There will be a mixture of studio, one-bedroom and two-bedroom units. Studios will be about 450 square feet and the largest two-bedroom space will be about 1,700 square feet.

Levien said he did not have prices available at this time. He said they would be priced “higher than the general market” but wouldn’t be the most expensive units in town.

Levien said he opted to pay into the city’s affordable housing fund rather than build units in-house. The exact amount won’t be calculated until the project has a building permit but he estimates the payment will be more than $100,000

“I think we do our part on a macroeconomic scale of increasing the real estate taxes on this property, which will fund Charlottesville’s budget further,” he said.

Engel said he anticipates the project will bring in $200,000 to $250,000 a year in additional property taxes for the city.

The project’s parking requirements are being met with a mixture of on-site spaces and rented spaces at the Jefferson School City Center.

The project only proceeded after a market study was conducted.

“We looked at supply and demand, which is huge,” Levien said. “If you look around here, there is an enormous amount of student housing and hospitality rooms being built. The only recent vintage of residential is the more suburban City Walk, which is in a much more spread-out environment.”

The 300-unit City Walk was developed by Riverbend Development as a by-right project. That means the project was built without a rezoning or a special-use permit and relied upon the underlying zoning.

Levien had to get a special-use permit to exceed the residential density allowed by-right on West Main Street.

“It’s all how the public and private work together and how developers are incentivized,” he said. “Density is not bad if it’s placed correctly and used correctly. You’ll see our new building sets back along the way from West Main Street.”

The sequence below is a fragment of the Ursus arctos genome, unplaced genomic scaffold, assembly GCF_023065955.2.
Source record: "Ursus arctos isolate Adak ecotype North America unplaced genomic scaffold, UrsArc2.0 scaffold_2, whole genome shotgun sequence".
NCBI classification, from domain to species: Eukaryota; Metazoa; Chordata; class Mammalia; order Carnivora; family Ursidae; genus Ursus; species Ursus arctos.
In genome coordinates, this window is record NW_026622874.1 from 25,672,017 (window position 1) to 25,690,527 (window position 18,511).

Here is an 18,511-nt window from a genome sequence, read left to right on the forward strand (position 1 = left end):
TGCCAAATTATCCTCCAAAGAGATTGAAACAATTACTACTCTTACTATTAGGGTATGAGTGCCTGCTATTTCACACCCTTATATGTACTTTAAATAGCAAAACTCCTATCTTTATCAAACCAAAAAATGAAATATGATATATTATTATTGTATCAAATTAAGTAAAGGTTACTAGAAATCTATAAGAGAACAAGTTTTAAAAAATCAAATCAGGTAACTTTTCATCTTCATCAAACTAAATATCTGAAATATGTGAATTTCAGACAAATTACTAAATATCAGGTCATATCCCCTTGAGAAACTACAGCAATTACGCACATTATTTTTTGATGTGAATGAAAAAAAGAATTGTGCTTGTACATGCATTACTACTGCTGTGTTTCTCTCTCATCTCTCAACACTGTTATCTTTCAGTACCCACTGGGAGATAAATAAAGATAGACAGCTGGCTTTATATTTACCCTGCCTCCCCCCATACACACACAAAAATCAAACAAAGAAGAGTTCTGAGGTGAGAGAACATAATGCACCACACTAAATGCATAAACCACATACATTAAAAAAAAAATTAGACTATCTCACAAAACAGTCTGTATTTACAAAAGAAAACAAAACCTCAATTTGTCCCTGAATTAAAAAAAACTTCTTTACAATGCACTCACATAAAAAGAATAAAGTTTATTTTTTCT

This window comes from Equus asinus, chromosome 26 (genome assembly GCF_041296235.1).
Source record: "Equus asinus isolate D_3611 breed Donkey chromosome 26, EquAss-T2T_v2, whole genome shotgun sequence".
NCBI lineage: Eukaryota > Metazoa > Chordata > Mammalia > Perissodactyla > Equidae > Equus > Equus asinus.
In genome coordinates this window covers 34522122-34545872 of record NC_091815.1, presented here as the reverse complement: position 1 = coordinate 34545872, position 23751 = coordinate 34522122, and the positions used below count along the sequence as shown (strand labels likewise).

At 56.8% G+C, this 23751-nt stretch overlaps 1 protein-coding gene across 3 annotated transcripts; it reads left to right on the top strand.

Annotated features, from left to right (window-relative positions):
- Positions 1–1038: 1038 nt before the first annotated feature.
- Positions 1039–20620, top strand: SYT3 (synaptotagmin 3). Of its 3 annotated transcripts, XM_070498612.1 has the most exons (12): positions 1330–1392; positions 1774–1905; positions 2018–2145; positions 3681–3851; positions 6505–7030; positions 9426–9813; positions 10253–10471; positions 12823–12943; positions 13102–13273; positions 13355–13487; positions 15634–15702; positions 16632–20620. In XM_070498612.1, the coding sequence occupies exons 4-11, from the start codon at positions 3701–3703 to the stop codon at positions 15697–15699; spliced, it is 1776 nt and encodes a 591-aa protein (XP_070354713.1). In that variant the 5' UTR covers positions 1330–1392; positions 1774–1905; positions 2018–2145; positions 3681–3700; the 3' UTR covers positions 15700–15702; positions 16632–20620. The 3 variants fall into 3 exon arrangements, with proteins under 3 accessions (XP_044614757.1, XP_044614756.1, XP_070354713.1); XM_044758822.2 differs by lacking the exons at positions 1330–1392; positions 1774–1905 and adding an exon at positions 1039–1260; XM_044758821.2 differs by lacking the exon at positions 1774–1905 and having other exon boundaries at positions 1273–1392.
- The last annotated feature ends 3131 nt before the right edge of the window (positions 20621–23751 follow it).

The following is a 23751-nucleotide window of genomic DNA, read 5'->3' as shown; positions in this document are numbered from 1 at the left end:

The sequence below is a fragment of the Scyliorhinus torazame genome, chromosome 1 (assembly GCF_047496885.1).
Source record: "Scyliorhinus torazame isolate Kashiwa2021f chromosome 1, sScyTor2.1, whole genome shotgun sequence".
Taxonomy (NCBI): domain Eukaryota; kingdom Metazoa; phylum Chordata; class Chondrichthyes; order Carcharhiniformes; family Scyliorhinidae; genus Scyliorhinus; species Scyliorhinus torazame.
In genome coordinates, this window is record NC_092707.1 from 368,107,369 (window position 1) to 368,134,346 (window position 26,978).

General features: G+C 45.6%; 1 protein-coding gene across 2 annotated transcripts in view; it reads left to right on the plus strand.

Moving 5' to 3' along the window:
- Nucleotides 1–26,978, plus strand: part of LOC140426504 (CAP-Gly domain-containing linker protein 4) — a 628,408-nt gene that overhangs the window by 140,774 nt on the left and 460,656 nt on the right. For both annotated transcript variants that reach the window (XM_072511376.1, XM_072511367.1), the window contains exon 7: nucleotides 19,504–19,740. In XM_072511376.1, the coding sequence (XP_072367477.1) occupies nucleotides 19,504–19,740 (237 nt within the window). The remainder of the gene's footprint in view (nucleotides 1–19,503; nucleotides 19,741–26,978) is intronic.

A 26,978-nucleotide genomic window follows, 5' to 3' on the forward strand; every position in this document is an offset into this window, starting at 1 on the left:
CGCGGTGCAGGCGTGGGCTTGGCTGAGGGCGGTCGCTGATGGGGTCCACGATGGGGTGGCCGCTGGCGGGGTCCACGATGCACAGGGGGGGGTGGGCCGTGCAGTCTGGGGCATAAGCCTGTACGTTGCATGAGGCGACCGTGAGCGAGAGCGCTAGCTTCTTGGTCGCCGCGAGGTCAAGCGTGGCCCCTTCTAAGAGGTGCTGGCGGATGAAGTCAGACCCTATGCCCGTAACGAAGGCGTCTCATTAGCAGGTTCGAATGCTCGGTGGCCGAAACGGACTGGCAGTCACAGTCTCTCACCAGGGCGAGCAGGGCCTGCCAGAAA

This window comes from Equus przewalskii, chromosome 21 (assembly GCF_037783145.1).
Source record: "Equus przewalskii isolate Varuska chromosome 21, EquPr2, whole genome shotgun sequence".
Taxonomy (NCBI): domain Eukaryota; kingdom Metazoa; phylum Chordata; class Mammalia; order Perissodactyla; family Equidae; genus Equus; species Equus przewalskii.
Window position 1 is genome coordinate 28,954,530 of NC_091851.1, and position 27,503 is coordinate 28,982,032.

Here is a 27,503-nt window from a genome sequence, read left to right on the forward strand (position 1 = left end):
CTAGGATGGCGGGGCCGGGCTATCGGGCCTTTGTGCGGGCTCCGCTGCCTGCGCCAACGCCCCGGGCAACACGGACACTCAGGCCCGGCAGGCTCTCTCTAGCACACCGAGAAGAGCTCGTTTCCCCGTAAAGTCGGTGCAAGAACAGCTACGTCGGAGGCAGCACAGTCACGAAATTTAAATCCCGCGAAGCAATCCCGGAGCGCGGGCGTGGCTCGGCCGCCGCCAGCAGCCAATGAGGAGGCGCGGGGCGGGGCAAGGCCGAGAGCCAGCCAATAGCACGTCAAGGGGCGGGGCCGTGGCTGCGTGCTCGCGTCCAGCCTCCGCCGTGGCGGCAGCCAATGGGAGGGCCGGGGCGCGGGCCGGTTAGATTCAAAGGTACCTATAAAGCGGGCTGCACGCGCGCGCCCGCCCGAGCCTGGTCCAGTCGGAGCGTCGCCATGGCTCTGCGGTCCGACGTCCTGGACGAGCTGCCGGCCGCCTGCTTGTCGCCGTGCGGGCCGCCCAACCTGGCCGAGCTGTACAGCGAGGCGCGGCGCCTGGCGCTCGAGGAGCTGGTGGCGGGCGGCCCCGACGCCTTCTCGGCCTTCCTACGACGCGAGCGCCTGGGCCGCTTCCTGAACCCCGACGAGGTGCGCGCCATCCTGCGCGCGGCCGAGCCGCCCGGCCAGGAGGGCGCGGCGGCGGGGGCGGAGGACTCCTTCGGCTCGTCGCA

The city has spent several years planning a $31 million infrastructure project for West Main Street.

“That’s an entire streetscape renovation with new trees, sidewalks, street furniture and complete undergrounding of all utilities,” Engel said. “That’s a significant project, and the purpose of a project like that is to not only enhance the environment for existing residents but to help contribute to the continued development in partnership with the private sector.”

At Tuesday’s groundbreaking, Levien said his development team will donate 600 hours of their time to community service projects in the area.

Levien said the goal is to have the project completed before the fall of 2019.

The owners of the Blue Moon Diner hope they will be able to reopen sooner.

“Any progress is good progress, so groundbreaking means that we’re that much closer to getting to reopen and feed Charlottesville,” said Laura Galgano, who was on hand with diner co-owner Rice Hall to serve coffee at the groundbreaking.

“I can’t wait to see our space tidied up and ready for customers again,” Galgano said, adding that she hopes they can reopen by the end of the year.